The Student News Site of Tarrant County College

The Collegian

The Student News Site of Tarrant County College

The Collegian

The Student News Site of Tarrant County College

The Collegian

Group to speak on battle against opioid epidemic

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November 13, 2019 | Jill Bold | managing editor

In 2016, two-thirds of the 64,000 overdose deaths in the U.S. were caused by opioids, but as this crisis rages on in America, a non-profit organization has developed a new weapon to help combat fatal overdoses. will be presenting at the Free Overdose Prevention Training being held 12:30-2:30 p.m. at NSTU 1615A on NE Campus. NE mental health and human services department, with its experience training substance abuse counselors, will be moderating the event along with board members of O.D. Aid DFW.

“Overdose prevention kits will be dispersed to those who feel the need, along with other harm-reduction materials,” NE mental health instructor and coordinator Angela Shindoll said.

The Fort Worth-based organization, O.D. Aid DFW, specializes in educating the community on how to recognize an overdose, how to use an overdose kit containing the life-saving drug naloxone and combating the stigma of addiction.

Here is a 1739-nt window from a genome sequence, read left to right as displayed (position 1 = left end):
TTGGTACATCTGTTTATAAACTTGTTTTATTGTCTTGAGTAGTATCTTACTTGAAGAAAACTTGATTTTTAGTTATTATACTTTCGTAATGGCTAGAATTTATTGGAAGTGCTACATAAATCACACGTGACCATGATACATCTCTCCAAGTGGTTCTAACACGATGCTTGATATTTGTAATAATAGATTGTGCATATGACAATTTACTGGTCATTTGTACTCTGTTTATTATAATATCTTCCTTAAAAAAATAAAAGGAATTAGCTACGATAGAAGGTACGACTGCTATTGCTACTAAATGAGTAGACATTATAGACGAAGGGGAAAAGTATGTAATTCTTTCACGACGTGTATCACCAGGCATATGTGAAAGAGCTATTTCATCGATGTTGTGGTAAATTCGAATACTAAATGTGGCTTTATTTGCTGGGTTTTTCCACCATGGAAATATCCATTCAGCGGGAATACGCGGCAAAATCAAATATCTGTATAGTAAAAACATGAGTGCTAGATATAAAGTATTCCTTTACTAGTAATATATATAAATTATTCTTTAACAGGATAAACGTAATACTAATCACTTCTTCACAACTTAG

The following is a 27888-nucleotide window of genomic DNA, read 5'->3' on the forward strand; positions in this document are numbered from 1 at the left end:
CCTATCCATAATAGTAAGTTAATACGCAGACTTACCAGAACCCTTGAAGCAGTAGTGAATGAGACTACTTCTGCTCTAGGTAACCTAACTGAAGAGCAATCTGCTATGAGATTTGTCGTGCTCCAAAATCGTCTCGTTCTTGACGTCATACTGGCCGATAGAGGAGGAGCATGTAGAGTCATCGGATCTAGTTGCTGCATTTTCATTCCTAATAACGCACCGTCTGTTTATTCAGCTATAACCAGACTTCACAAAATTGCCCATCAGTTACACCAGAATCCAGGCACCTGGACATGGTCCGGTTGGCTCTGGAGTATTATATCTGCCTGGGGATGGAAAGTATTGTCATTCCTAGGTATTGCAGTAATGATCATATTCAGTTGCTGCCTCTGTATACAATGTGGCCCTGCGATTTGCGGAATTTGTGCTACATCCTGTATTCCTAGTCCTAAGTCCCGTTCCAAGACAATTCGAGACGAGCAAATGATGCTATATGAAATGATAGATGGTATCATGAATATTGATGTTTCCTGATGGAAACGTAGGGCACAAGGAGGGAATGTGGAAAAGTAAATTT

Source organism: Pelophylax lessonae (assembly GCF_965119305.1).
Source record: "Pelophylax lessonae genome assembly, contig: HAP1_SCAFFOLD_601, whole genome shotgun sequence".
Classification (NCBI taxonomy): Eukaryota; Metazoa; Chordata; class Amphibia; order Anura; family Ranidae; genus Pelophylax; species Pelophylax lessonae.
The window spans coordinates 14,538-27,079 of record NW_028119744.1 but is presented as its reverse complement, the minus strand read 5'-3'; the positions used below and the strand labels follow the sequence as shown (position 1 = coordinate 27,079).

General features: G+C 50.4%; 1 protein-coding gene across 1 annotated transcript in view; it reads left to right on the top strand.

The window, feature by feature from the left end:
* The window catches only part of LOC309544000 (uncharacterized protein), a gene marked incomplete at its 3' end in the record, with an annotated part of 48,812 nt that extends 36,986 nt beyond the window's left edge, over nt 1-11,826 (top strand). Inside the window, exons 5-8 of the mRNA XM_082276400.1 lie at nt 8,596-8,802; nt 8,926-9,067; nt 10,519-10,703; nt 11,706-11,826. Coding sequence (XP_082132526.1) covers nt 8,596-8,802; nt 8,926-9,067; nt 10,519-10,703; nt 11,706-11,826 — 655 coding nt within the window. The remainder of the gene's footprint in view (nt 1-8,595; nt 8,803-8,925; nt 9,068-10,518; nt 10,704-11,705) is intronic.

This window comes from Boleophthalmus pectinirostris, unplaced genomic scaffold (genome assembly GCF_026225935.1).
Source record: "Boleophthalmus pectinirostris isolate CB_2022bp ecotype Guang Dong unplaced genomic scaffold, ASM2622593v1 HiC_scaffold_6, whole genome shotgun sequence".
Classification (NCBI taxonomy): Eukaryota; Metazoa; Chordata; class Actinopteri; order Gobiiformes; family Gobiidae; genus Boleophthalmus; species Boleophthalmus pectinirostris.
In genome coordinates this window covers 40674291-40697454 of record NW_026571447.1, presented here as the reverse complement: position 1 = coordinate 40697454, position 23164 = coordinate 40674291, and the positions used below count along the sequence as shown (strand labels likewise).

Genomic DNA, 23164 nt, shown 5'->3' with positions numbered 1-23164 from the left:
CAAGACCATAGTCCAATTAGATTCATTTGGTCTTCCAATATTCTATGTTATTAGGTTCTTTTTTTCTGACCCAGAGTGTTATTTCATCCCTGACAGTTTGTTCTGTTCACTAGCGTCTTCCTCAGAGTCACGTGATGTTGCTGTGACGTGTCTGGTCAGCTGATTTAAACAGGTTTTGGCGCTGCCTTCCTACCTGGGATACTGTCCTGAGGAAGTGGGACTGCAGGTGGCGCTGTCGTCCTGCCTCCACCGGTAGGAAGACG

According to the National Institute on Drug Abuse, naloxone is a drug that reverses an opioid overdose and can restore normal respiration in an overdosing individual who is struggling to breathe.

O.D. Aid DFW decided to take action instead of waiting on policymakers to address the situation and quell this disaster.

The organization’s website highlights its ability to provide free naloxone to “vulnerable drug users in Fort Worth.”

The non-profit organization does not have a major donor or source of funding and no official affiliation with other organizations or political groups. Helping the community and providing education through overdose prevention is their clear and simple goal.

“We’re about saving lives and we’d like you to be a part of that,” said organizer Vicki Jinks.

Besides medical first aid, helping the mental health of the individual with an opioid addiction is vital to recovery and healing.

“It’s about connecting, it’s about community, it’s about not keeping our head in the sand anymore, really addressing addiction and meeting people right where they are,” said O.D. Aid volunteer Lisa Ashmore. “The opposite of addiction is not sobriety, the opposite of addiction is a connection.”

Opioid overdose is preventable and treatable with the right preparation and education and access to essential first aid. This event will educate the audience on how to speak candidly and sensitively about drug use. Many suffer in silence because of the stigma.

O.D. Aid volunteer Mary O’Conor lost her son to an opioid overdose and continues to suffer from her loss.

“It’s a pain that never goes away,” said O’Conor.

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